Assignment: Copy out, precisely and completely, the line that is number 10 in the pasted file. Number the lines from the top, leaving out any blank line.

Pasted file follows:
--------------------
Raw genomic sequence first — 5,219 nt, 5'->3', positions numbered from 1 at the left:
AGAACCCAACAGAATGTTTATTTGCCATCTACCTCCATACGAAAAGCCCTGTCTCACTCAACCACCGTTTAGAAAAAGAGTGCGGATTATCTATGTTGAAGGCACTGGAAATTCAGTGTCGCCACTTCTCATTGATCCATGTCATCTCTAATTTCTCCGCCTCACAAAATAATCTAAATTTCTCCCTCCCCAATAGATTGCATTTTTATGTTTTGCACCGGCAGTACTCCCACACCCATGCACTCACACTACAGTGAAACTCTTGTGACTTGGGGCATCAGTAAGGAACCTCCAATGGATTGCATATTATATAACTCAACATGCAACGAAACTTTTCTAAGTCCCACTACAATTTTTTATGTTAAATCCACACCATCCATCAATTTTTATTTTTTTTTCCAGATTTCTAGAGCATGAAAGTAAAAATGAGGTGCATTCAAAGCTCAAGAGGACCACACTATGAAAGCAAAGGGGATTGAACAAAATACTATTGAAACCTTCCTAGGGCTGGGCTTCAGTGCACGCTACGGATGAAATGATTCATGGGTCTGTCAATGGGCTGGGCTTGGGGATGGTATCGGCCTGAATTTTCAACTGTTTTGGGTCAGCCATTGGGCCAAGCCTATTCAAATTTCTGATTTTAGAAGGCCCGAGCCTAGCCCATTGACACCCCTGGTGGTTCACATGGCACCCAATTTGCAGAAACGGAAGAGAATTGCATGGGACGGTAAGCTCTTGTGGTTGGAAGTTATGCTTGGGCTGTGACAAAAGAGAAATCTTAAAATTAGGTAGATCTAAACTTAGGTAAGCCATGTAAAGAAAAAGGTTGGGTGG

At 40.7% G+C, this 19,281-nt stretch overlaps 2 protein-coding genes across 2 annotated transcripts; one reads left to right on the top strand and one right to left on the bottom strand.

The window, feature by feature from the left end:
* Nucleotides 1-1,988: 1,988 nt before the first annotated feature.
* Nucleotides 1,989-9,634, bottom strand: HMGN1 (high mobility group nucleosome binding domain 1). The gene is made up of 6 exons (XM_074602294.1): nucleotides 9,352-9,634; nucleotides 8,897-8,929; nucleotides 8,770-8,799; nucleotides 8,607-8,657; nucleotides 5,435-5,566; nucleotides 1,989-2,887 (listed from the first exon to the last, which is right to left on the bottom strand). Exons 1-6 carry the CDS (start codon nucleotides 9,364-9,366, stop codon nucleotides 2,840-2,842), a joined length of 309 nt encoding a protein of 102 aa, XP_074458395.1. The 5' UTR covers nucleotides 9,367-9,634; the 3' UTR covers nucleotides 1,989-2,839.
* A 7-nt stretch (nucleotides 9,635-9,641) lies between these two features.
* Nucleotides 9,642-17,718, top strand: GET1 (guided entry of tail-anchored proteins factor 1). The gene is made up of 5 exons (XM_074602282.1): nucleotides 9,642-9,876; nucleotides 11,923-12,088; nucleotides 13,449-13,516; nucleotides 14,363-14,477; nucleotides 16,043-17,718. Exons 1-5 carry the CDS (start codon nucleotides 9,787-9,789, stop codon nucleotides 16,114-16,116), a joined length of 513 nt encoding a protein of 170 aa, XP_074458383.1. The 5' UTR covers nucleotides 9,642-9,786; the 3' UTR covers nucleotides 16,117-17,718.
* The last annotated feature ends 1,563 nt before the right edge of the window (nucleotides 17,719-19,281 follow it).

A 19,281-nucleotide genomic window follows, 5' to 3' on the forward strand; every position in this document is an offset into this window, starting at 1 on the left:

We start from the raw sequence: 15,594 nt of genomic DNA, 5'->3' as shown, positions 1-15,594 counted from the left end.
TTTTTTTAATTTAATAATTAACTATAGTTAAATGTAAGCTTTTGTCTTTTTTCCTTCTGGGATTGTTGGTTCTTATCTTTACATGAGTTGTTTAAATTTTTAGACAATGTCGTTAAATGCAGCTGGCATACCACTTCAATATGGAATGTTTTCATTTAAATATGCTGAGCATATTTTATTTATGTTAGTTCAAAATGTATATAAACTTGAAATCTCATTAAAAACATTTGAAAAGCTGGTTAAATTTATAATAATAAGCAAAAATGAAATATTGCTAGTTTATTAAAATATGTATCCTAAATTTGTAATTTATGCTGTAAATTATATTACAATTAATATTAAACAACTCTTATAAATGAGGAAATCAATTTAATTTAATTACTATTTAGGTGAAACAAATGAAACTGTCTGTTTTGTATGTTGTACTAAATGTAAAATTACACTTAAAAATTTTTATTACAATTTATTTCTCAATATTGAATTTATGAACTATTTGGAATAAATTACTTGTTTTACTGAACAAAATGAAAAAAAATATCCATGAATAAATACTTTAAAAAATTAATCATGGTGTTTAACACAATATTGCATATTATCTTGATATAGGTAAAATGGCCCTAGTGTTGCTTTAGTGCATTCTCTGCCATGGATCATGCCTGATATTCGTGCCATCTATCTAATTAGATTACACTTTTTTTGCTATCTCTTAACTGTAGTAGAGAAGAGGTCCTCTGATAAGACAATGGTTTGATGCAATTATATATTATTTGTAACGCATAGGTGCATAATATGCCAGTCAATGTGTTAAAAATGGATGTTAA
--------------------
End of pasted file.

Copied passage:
A 19,281-nucleotide genomic window follows, 5' to 3' on the forward strand; every position in this document is an offset into this window, starting at 1 on the left: